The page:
Chef and grilling expert Elizabeth Karmel recently joined The Washington Post Food section staff in answering questions about all things edible. Here are edited excerpts from that chat.

Q: Lately I've seen some great coffee cake recipes but my coworkers will be more likely to eat it if I make muffins instead. Is there any reason why I could not pour the batter into muffin tins and bake for less time? Should I adjust the temperature?

A: I love mini coffee cakes! You should be able to bake your coffee cake recipe in a muffin tin or mini bundt pan. Don't adjust the temperature, but do adjust the time. It will take much less time to bake. And remember not to overfill the muffin tin - no more than two-thirds full is my rule.

- Elizabeth Karmel

Q: A friend just gifted me a bottle of cucumber and lemon white balsamic vinegar. I tasted it straight and wow is it good! I would love to make a simple salad dressing with it but whenever I make salad dressing they're usually hearty and heavy on spices - garlic, mustard, onion, etc. Any recommendations for making one that would be lighter so those wonderful flavors shine through? And would light olive oil be a better choice than extra virgin olive oil, or is there a better oil to use?

A: I think you'll probably still be fine with extra-virgin olive oil, although you could try something more neutral like grapeseed. As to what else to put in there, I think a little honey (like a squirt) would balance flavors and help emulsify the dressing, and you could think about adding lemon zest to complement the vinegar, and maybe a light and bright herb such as dill, basil or mint. And salt, obviously.

- Becky Krystal

Q: Settle a debate between my husband and me - raw meat juices don't "burn off" to a point of decontamination, right? He used one fork to put a slab of steak on the grill, then (allegedly) accidentally) touched the same fork to some asparagus we had grilling on the other side. I freaked out, he claims it's fine, but what say the experts? I'm also a *bit* of a hypochondriac when it comes to food safety, raw meat, safe cooking temp thresholds, etc.

A: I have a trick that might help you. It's a DIY project too. Buy two pairs of locking chef tongs. Put green duck tape on one pair and red duck tape on the other pair. I call these my stop and go tongs and I travel with a pair myself. Red means stop, raw food touched these. Green means go, cooked food touched these.

- E.K.

Q: I've tried, but I just can't get on the rose bandwagon. Almost every one I've tried tastes bitter. If there is not a bitter aftertaste, then the wine is so light I might as well be drinking pink water. There is either something wrong with my tastebuds, or I've just not tasted the right rose.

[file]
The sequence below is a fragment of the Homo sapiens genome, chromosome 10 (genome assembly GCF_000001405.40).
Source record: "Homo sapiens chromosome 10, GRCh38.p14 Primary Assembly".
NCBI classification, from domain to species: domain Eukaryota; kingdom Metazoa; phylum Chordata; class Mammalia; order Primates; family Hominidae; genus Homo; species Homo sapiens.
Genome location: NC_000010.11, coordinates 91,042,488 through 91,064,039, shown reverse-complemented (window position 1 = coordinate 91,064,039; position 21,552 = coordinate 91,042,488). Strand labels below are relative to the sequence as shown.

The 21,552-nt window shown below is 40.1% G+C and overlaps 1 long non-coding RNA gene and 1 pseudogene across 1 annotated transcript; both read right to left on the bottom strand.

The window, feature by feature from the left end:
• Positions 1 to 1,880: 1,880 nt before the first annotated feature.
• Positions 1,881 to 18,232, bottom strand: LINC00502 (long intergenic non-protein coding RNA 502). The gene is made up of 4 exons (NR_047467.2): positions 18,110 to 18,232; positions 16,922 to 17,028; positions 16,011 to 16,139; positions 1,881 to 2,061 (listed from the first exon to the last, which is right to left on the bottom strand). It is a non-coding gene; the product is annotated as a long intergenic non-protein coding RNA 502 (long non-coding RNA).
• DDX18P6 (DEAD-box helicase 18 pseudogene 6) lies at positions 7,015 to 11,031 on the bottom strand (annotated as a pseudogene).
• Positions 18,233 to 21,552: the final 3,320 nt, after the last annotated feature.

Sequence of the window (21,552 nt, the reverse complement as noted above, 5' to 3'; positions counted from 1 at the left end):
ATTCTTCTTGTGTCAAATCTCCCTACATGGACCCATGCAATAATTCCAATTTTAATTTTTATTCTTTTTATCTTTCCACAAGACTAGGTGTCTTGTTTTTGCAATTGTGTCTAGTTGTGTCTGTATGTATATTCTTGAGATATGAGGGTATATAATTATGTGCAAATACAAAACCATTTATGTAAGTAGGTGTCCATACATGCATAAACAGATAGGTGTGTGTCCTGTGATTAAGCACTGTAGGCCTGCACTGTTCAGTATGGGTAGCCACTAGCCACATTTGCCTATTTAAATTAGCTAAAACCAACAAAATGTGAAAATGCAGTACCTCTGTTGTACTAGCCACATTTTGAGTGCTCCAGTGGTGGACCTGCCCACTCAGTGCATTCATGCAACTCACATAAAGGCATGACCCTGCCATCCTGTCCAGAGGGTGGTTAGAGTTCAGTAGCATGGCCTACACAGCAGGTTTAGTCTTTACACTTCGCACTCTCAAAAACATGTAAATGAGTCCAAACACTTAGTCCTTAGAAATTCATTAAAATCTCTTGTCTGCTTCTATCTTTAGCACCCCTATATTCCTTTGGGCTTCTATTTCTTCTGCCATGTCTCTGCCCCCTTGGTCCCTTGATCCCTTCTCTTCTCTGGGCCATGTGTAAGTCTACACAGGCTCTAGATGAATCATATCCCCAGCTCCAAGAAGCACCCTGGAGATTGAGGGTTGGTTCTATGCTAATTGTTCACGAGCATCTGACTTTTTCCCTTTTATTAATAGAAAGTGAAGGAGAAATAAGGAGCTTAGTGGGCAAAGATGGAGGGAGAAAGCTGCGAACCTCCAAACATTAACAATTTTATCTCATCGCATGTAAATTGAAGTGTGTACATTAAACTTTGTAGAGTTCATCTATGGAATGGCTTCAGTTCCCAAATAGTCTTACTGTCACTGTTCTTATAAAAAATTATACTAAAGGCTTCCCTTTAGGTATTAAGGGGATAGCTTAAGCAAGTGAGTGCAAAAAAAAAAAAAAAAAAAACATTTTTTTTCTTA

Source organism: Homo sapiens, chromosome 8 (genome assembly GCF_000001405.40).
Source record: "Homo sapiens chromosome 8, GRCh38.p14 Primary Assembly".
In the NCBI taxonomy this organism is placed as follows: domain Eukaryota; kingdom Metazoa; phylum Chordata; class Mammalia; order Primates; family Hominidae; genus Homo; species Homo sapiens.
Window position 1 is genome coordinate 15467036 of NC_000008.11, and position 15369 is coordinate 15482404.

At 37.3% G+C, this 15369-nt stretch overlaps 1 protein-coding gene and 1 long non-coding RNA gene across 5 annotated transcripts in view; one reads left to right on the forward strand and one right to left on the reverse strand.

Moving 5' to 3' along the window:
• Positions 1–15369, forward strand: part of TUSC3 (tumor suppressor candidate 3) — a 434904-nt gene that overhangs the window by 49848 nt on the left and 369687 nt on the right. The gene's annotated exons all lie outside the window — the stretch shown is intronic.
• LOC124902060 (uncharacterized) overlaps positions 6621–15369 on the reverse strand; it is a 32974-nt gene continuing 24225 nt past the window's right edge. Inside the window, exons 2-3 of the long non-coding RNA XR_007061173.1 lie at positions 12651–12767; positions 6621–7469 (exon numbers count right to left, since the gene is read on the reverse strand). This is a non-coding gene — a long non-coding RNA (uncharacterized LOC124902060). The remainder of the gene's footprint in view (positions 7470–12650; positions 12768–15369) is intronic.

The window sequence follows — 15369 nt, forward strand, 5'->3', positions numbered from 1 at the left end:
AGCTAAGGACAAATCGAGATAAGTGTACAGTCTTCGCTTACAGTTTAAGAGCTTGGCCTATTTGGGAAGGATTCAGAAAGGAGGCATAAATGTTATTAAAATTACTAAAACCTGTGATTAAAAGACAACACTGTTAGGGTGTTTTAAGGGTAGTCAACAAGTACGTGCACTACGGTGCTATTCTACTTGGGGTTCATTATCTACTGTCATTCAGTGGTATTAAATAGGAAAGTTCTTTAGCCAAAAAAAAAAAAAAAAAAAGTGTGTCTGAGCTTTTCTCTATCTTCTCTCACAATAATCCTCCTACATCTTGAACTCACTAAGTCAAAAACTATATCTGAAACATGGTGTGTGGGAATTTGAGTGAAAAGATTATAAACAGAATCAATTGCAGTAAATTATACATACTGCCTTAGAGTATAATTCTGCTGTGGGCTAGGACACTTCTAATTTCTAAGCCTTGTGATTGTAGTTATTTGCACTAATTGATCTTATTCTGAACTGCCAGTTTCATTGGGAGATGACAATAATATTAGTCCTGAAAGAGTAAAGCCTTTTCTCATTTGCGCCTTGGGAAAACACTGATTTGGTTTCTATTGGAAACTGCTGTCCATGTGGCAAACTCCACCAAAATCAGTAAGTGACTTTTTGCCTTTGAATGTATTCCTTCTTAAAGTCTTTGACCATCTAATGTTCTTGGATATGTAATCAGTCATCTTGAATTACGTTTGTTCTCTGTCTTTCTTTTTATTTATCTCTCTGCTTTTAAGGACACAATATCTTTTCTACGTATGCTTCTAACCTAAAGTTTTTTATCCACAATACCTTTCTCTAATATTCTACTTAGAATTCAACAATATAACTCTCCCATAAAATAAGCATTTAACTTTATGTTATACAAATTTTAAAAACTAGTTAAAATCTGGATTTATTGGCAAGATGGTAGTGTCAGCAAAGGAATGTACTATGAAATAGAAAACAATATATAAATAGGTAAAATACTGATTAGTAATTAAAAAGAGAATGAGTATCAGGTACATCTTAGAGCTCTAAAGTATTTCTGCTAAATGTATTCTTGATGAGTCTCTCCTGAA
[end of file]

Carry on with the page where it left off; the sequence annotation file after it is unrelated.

A: Try Whispering Angel rose. It is a classic French rose that is not sweet, not bitter, but very balanced and lovely to drink all summer long.

- E.K.

A: Are you ok drinking lighter reds? If so, you could try roses from Tavel (they're more saturated in color) or darker roses, which will taste more robust than their pale cousins.

- Olga Massov

Q: I inadvertently lost most of my cookbooks in a downsizing cleanout. Which do you consider must-have cookbooks?

A: Everyone is different, and I hope everyone here weighs in on theirs. For me, the first one that comes to mind is the Zuni Cafe Cookbook, which I've used so much, I'm on my second copy. I'm also a huge fan of Marcella Hazan's "Essentials of Classic Italian Cooking." I love the Lee Bailey cookbooks not only for the recipes but his style and joie de vivre; Breakfast book by Marion Cunningham is a favorite in our house, especially for her raised waffles; Every Grain of Rice by Fuchsia Dunlop.... I am not thinking of a few (but i love me a cookbook).

- Olga Massov

A: Would recommend getting literally any of Madhur Jaffrey's cookbooks!

- Kari Sonde

Q: I have a pint container of pearl onions that I'd love to make something with. But I dread the chore of peeling them. Is there a quick way, such as cutting an X at the bottom and blanching/steaming them? Or would that waste too much?

A: A pint's worth goes pretty fast, to be honest (better than fava beans). When I do several pounds for Thanksgiving, I do the bottom-X/blanching routine, with no waste.